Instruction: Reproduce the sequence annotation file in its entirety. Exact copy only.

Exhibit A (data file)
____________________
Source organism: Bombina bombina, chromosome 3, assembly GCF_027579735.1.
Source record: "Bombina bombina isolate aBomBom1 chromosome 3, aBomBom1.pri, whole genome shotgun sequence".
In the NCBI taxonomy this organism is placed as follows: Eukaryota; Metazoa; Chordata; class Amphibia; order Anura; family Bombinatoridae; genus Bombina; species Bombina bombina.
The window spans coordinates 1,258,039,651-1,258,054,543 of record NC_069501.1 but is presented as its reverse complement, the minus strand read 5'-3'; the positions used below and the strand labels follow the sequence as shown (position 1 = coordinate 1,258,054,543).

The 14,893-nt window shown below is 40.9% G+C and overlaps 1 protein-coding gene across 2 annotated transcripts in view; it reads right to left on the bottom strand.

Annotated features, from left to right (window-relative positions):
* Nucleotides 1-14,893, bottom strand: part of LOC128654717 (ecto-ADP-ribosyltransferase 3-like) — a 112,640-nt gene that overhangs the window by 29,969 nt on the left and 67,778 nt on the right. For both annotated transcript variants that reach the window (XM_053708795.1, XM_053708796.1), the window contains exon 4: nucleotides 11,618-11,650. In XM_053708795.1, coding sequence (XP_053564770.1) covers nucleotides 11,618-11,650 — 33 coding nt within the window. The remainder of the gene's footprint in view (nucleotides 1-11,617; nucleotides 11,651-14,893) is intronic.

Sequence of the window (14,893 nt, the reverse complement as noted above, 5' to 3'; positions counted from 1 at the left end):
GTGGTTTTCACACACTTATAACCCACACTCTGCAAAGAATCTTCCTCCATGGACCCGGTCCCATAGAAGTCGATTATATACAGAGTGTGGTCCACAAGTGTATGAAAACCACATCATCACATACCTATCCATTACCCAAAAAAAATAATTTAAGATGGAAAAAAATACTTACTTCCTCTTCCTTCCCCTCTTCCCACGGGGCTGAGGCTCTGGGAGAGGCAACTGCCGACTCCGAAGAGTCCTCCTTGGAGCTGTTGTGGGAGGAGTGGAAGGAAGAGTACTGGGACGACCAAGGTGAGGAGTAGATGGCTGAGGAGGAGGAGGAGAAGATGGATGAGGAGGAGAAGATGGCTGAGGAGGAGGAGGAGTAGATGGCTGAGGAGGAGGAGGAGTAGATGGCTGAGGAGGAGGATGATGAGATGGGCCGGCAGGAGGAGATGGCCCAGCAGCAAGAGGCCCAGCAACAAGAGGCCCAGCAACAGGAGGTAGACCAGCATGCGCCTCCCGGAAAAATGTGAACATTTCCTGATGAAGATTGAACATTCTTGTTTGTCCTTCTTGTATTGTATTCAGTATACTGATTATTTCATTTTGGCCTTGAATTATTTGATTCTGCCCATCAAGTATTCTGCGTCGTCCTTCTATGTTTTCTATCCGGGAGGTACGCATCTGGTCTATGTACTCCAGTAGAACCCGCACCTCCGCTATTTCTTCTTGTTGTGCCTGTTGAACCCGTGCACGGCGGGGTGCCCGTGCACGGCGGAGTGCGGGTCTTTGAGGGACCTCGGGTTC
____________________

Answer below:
Source organism: Bombina bombina, chromosome 3, assembly GCF_027579735.1.
Source record: "Bombina bombina isolate aBomBom1 chromosome 3, aBomBom1.pri, whole genome shotgun sequence".
In the NCBI taxonomy this organism is placed as follows: Eukaryota; Metazoa; Chordata; class Amphibia; order Anura; family Bombinatoridae; genus Bombina; species Bombina bombina.
The window spans coordinates 1,258,039,651-1,258,054,543 of record NC_069501.1 but is presented as its reverse complement, the minus strand read 5'-3'; the positions used below and the strand labels follow the sequence as shown (position 1 = coordinate 1,258,054,543).

The 14,893-nt window shown below is 40.9% G+C and overlaps 1 protein-coding gene across 2 annotated transcripts in view; it reads right to left on the bottom strand.

Annotated features, from left to right (window-relative positions):
* Nucleotides 1-14,893, bottom strand: part of LOC128654717 (ecto-ADP-ribosyltransferase 3-like) — a 112,640-nt gene that overhangs the window by 29,969 nt on the left and 67,778 nt on the right. For both annotated transcript variants that reach the window (XM_053708795.1, XM_053708796.1), the window contains exon 4: nucleotides 11,618-11,650. In XM_053708795.1, coding sequence (XP_053564770.1) covers nucleotides 11,618-11,650 — 33 coding nt within the window. The remainder of the gene's footprint in view (nucleotides 1-11,617; nucleotides 11,651-14,893) is intronic.

Sequence of the window (14,893 nt, the reverse complement as noted above, 5' to 3'; positions counted from 1 at the left end):
GTGGTTTTCACACACTTATAACCCACACTCTGCAAAGAATCTTCCTCCATGGACCCGGTCCCATAGAAGTCGATTATATACAGAGTGTGGTCCACAAGTGTATGAAAACCACATCATCACATACCTATCCATTACCCAAAAAAAATAATTTAAGATGGAAAAAAATACTTACTTCCTCTTCCTTCCCCTCTTCCCACGGGGCTGAGGCTCTGGGAGAGGCAACTGCCGACTCCGAAGAGTCCTCCTTGGAGCTGTTGTGGGAGGAGTGGAAGGAAGAGTACTGGGACGACCAAGGTGAGGAGTAGATGGCTGAGGAGGAGGAGGAGAAGATGGATGAGGAGGAGAAGATGGCTGAGGAGGAGGAGGAGTAGATGGCTGAGGAGGAGGAGGAGTAGATGGCTGAGGAGGAGGATGATGAGATGGGCCGGCAGGAGGAGATGGCCCAGCAGCAAGAGGCCCAGCAACAAGAGGCCCAGCAACAGGAGGTAGACCAGCATGCGCCTCCCGGAAAAATGTGAACATTTCCTGATGAAGATTGAACATTCTTGTTTGTCCTTCTTGTATTGTATTCAGTATACTGATTATTTCATTTTGGCCTTGAATTATTTGATTCTGCCCATCAAGTATTCTGCGTCGTCCTTCTATGTTTTCTATCCGGGAGGTACGCATCTGGTCTATGTACTCCAGTAGAACCCGCACCTCCGCTATTTCTTCTTGTTGTGCCTGTTGAACCCGTGCACGGCGGGGTGCCCGTGCACGGCGGAGTGCGGGTCTTTGAGGGACCTCGGGTTC